The Carr Center for Human Rights Policy serves as the hub of the Harvard Kennedy School’s research, teaching, and training in the human rights domain. The center embraces a dual mission: to educate students and the next generation of leaders from around the world in human rights policy and practice; and to convene and provide policy-relevant knowledge to international organizations, governments, policymakers, and businesses.

 

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In a Global Emergency, Women are Showing how to Lead

In a Global Emergency, Women are Showing how to Lead

Abstract:

In her latest op-ed for the Washington Post, Zoe Marks tackles topics of female heads of state, and the tensions between gender stereotypes and women's exceptionally strong performance against the pandemic. 

Read the full article here. 

: Zoe Marks | April 21 2020
: Exploring tensions between gender stereotypes and women's exceptionally strong performance against the pandemic.
Last updated on 04/23/2020

Questions, Answers, and Some Cautionary Updates Regarding the 3.5% Rule

Citation:

Erica Chenoweth. 4/20/2020. “Questions, Answers, and Some Cautionary Updates Regarding the 3.5% Rule.” Carr Center Discussion Paper Series, 2020-005. See full text.
Questions, Answers, and Some Cautionary Updates Regarding the 3.5% Rule

Abstract:

The “3.5% rule” refers to the claim that no government has withstood a challenge of 3.5% of their population mobilized against it during a peak event. In this brief paper, author Erica Chenoweth addresses some of the common questions about the 3.5% rule, as well as several updates from more recent work on this topic.

Four key takeaways are as follows:

  • The 3.5% figure is a descriptive statistic based on a sample of historical movements. It is not necessarily a prescriptive one, and no one can see the future. Trying to achieve the threshold without building a broader public constituency does not guarantee success in the future.
  • The 3.5% participation metric may be useful as a rule of thumb in most cases; however, other factors—momentum, organization, strategic leadership, and sustainability—are likely as important as large-scale participation in achieving movement success and are often precursors to achieving 3.5% participation.
  • New research suggests that one nonviolent movement, Bahrain in 2011-2014, appears to have decisively failed despite achieving over 6% popular participation at its peak. This suggests that there has been at least one exception to the 3.5% rule, and that the rule is a tendency, rather than a law.
  • Large peak participation size is associated with movement success. However, most mass nonviolent movements that have succeeded have done so even without achieving 3.5% popular participation.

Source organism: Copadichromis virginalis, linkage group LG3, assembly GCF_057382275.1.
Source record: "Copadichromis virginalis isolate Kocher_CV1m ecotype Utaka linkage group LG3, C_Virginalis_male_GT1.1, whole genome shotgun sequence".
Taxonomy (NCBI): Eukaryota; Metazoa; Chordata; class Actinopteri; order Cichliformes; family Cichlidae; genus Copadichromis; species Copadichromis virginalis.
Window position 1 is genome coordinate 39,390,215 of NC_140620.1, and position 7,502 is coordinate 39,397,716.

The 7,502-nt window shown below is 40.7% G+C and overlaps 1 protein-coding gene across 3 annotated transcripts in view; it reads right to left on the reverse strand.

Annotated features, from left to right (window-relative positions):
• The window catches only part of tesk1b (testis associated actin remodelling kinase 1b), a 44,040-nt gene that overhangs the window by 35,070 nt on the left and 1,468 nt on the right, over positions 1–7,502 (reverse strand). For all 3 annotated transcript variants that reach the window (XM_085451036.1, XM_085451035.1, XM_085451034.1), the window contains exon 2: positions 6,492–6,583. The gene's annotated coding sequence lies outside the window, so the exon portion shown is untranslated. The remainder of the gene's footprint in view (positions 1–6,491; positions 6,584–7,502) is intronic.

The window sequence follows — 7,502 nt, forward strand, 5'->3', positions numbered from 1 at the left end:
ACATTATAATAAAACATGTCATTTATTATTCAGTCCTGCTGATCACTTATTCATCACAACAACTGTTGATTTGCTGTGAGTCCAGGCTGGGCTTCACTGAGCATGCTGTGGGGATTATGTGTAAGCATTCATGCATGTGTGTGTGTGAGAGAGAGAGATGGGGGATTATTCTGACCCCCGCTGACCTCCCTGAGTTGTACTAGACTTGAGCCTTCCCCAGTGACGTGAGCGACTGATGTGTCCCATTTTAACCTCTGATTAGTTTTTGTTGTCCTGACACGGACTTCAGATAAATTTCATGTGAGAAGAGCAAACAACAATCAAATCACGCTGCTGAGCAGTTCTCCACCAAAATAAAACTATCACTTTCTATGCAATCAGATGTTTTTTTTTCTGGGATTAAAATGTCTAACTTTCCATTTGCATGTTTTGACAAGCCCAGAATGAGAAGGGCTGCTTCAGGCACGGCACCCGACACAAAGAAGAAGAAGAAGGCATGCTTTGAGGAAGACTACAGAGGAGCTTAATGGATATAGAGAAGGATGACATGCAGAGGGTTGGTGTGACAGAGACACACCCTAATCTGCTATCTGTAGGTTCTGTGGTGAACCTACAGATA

Read the full paper. 

: Erica Chenoweth | April 20 2020
: The “3.5% rule” refers to the claim that no government has withstood a challenge of 3.5% of their population mobilized against it during a peak event.
Last updated on 04/21/2020

Reimagining Social Movements and Civil Resistance during the Global Pandemic

Citation:

Erica Chenoweth, Salil Shetty, and Matthew Smith. 4/17/2020. “Reimagining Social Movements and Civil Resistance during the Global Pandemic.” Carr Center Covid-19 Discussion Paper Series, 04. See full text.
Reimagining Social Movements and Civil Resistance during the Global Pandemic

Abstract:

Carr Center faculty and fellows outline how social movements and civil resistance can take shape in a time of social distancing, and how these efforts are more important than ever in holding governments accountable.

We interviewed Berthold Beitz Professor in Human Rights and International Affairs, Erica Chenoweth, Senior Carr Fellow Salil Shetty, and Co-founder and Chief Executive Officer of Fortify Rights, Matthew Smith, to discuss how social movements and civil resistance efforts are changing shape in the face of the Covid-19 pandemic. 

Read the full paper here. 

 

: Carr Center | Apr 17 2020
: Exploring how how social movements and civil resistance can take shape in a time of social distancing, and how these efforts are more important than ever in holding governments accountable.
Last updated on 04/21/2020
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“The Carr Center is building a bridge between ideas on human rights and the practice on the ground. Right now we are at a critical juncture. The pace of technological change and the rise of authoritarian governments are both examples of serious challenges to the flourishing of individual rights. It’s crucial that Harvard and the Kennedy School continue to be a major influence in keeping human rights ideals alive. The Carr Center is a focal point for this important task.”

- Mathias Risse